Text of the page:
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  • Writer's pictureIzzy Risitano

Kittredge Hill, Lucia's Lookout Northeast, Gove Northeast, Gove, and Bryant | 12/20/23

I was widely unsure whether it was worth writing a trip report for a hike I didn’t plan, particularly when I SHOULD be spending my time applying to internships, but here I am. It’s rare for me to go on a hike I don’t plan or contribute to, but this past Wednesday I had the opportunity to pick up some new bushwhacking skills from seasoned pros (to me) Dave and Liz. Though they’re both “not working on” the NH500, the list provided some great inspiration for a loop to avoid the snowmelt flooding. While this report is neither my creation nor execution, I figure it will at least be a fun read-back once I’m more comfortable with bushwhacking.

Sunrise over May Pond

The three of us departed at 6 am, for sunrise arrival in Pillsbury State Park, where we parked outside the gate on Route 31 in Washington, NH. The 5-summit loop opened with a brief road walk and entered the woods about a mile after crossing the bridge in front of the playground. Though we could have ascended Kittredge Hill via Mad Road Trail, we were fascinated by the two pits shown on Gaia accessed via bushwhack. Both pits, Pike Hill and Newport had nothing to see but a shallow depression in the ground as of December 2023. Regardless, the off-trail navigation was pleasant and provided ease for me in terms of listening to how to choose routes and what to look for from types of trees to following the topography.

The bridge

Bushwhacking up Kittredge Hill

By 9:30 am, we had ascended to the Monadnock Sunapee Greenway, where Kittredge Hill had an on-trail sign. The true high point was just a few feet into the woods, marked with a cairn covered in blowdowns, and a sign with a phone number to inquire about “cultural resources,” which turned into the day’s tagline. The next hour and change was an easy cruise along the MSG, we left the trail at Steve Galpin Shelter, an extremely well-kept Scout project with multiple bathrooms. We broke for lunch and then dipped back into the woods towards South Lucia’s Lookout, which, surprise, is viewless. A canister and a beautiful moss were carpeting throughout, so maybe that’s what Lucia was looking so fondly at.

Steve Galpin Shelter


From the summit, Dave led us around water and through logging cuts when possible until we reached the Five Summers Trail, a wet snowmobile-like trail that runs from the park. We didn’t spend too long on the trail before heading uphill towards Northeast Gove. The crux here was getting past the body of water that looked like a deformed whale- thankfully the far end of it was frozen over enough that we crossed no problem. The ascent of the first peak on the left side of the route went well- we ascended towards the plateau, rather than the highest part, because why make things harder for ourselves? I was largely a follower throughout this part- I started worrying about how little I packed for layers. Or should I say, plenty for an ordinary hike moving 30-minute miles, yet slim for an at-times slow bushwhack.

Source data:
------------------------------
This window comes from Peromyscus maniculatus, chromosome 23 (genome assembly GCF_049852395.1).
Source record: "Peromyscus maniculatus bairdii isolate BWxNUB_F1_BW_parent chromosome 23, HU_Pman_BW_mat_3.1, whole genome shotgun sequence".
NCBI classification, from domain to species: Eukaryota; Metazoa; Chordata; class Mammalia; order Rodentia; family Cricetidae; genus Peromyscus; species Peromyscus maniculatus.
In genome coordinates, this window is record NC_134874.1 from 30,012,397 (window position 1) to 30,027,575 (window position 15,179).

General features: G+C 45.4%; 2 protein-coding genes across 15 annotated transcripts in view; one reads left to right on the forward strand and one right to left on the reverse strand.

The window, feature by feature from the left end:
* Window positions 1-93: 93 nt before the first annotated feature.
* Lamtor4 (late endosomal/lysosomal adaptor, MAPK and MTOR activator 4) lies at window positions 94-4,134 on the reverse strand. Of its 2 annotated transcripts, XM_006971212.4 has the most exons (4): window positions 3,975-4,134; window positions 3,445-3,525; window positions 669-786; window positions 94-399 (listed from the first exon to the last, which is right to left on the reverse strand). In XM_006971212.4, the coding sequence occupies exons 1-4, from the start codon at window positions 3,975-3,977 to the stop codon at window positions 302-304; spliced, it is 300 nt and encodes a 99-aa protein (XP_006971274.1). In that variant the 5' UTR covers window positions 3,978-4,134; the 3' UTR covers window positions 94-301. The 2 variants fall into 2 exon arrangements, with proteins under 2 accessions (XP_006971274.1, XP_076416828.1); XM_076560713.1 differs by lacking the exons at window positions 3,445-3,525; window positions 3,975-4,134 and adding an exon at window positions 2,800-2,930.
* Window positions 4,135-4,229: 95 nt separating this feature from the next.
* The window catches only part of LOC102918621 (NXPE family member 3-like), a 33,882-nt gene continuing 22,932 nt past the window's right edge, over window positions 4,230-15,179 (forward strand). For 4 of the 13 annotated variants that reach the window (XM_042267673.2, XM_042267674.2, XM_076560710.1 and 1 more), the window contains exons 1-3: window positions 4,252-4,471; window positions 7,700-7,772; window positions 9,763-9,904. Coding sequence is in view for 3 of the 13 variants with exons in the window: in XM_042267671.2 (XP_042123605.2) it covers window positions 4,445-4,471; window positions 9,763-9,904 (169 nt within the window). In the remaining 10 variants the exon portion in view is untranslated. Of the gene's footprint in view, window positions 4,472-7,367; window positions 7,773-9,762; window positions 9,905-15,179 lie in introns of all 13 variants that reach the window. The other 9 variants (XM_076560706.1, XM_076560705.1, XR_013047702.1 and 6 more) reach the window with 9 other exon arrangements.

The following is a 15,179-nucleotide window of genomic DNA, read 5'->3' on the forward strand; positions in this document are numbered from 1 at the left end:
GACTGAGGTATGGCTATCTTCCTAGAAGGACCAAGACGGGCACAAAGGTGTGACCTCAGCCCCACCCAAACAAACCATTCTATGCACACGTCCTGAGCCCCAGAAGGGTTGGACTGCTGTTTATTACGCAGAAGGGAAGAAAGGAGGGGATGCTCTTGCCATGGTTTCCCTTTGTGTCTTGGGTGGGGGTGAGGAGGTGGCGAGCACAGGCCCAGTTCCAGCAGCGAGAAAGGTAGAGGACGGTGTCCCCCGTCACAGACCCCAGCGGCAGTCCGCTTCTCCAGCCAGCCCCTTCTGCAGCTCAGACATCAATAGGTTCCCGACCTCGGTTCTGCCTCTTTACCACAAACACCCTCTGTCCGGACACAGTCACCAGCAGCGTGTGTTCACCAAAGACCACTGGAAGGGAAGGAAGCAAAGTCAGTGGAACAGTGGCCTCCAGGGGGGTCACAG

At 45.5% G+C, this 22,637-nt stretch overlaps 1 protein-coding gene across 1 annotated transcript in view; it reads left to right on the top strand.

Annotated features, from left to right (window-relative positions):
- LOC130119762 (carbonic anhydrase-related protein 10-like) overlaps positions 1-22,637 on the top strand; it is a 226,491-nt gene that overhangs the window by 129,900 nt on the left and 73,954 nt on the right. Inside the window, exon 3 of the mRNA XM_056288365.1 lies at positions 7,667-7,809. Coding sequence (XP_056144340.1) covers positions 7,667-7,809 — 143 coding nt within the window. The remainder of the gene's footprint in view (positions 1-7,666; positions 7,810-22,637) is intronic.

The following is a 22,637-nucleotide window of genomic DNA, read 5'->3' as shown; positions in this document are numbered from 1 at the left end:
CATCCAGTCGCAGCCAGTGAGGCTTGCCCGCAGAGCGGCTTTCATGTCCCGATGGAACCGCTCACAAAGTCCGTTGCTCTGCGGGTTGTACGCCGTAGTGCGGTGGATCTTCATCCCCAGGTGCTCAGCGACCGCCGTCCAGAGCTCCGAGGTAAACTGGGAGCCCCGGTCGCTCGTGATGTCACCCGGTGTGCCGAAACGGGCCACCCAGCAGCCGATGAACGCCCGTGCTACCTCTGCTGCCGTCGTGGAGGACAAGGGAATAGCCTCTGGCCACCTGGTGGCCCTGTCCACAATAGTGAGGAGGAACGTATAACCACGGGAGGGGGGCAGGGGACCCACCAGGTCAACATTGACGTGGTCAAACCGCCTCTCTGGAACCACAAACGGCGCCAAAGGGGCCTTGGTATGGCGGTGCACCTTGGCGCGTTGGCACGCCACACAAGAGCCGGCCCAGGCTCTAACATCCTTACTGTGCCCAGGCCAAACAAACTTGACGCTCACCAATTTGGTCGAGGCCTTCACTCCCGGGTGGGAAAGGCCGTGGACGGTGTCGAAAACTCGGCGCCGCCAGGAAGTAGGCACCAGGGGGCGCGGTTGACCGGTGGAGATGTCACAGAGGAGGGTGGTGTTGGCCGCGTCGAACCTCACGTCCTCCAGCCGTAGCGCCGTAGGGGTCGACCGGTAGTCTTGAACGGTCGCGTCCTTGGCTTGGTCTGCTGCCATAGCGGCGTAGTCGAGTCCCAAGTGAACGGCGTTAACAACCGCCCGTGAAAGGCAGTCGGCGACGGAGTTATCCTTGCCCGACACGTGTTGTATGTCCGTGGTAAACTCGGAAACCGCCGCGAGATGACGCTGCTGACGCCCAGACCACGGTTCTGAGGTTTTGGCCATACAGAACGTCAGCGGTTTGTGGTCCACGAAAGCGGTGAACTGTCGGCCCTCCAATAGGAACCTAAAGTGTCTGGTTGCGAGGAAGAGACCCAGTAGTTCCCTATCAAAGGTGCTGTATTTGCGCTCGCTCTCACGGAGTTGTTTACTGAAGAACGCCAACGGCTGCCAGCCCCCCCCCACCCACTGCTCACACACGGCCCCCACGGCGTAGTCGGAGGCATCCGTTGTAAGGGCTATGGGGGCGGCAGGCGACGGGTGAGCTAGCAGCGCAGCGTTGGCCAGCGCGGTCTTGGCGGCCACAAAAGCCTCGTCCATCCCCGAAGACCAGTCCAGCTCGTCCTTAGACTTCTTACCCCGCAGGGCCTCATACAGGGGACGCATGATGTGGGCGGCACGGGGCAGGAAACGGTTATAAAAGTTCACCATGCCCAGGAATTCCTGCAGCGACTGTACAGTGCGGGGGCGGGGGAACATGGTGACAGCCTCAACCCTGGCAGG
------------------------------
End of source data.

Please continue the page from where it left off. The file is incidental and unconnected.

The hike from Northeast Gove to Gove felt long for me, at this point, I was in all of my layers. Certainly not cold, but aware of the fact that if we were out too like past dark I’d be uncomfortable. I was mad at myself, I’m way too careful all the time to have not considered the pace slow of a bushwhack, but I’m thankful I had an early season reminder to go overboard on gear. Past Gove, where we couldn’t find the canister despite standing at the high point, we got to watch the sunset over the turbines on Bean Mountain as we ascended the final peak, Bryant. Knowing I had dinner on the other side of this, my mood shifted drastically- especially considering we’d have a real trail to descend.

Bryant Mountain cannister

Sunset over Bean Mountain

Golden hour mushrooms

Sunset over MSG from Bryant

The trail though, was nowhere to be found. The topography was unforgiving, and despite Gaia saying we crossed the real trail, we were deep in a steep, leafy, boulder-strewn gully as the sun began to set. After we descended the gully, which warmed me RIGHT up, we noticed a cool rock on the ridge line with the sun setting behind it. We tried to move towards the ridge line but did so without anymore drastic elevation drops. Eventually, we sort of gave up on the ridge line and just aimed for the flatter topography we saw ahead. Until, all of a sudden, we went from side-legging down thick leaves to approaching a sudden blaze. Not only a blaze but a maintained, evidence of a traveled, trail. Yet, we weren’t on the trail on our handheld navigation… not that this is anything out of the ordinary.

Once we got to the trail, we were all fiending for dinner and figured we’d take whatever road it put us on. Turns out it would be the park road just after the playground. When we turned to see what the trail was, we realized we missed the most important cultural resource of them all. If only we’d gone to check out the cool rock we saw….

Well isn't that ironic

All said and done, I enjoyed the day despite my layering scare and dark start and stop. It sure is nice to step away from tracing now and then!

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